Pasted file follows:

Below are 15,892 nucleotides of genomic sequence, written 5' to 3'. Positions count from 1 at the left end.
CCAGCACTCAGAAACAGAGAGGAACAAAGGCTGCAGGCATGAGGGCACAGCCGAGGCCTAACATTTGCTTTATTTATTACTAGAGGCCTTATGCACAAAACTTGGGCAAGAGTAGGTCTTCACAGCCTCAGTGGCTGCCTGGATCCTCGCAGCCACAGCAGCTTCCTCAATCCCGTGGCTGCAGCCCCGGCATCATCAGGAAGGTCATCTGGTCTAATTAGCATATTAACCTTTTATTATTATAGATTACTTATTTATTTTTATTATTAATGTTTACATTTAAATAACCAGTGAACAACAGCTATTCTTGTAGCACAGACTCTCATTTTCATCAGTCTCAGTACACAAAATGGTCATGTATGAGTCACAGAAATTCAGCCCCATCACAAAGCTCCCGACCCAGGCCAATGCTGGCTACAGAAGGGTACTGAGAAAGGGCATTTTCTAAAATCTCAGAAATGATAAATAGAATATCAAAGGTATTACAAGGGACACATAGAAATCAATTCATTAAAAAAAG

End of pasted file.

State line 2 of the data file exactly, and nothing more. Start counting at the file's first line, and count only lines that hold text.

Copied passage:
CCAGCACTCAGAAACAGAGAGGAACAAAGGCTGCAGGCATGAGGGCACAGCCGAGGCCTAACATTTGCTTTATTTATTACTAGAGGCCTTATGCACAAAACTTGGGCAAGAGTAGGTCTTCACAGCCTCAGTGGCTGCCTGGATCCTCGCAGCCACAGCAGCTTCCTCAATCCCGTGGCTGCAGCCCCGGCATCATCAGGAAGGTCATCTGGTCTAATTAGCATATTAACCTTTTATTATTATAGATTACTTATTTATTTTTATTATTAATGTTTACATTTAAATAACCAGTGAACAACAGCTATTCTTGTAGCACAGACTCTCATTTTCATCAGTCTCAGTACACAAAATGGTCATGTATGAGTCACAGAAATTCAGCCCCATCACAAAGCTCCCGACCCAGGCCAATGCTGGCTACAGAAGGGTACTGAGAAAGGGCATTTTCTAAAATCTCAGAAATGATAAATAGAATATCAAAGGTATTACAAGGGACACATAGAAATCAATTCATTAAAAAAAG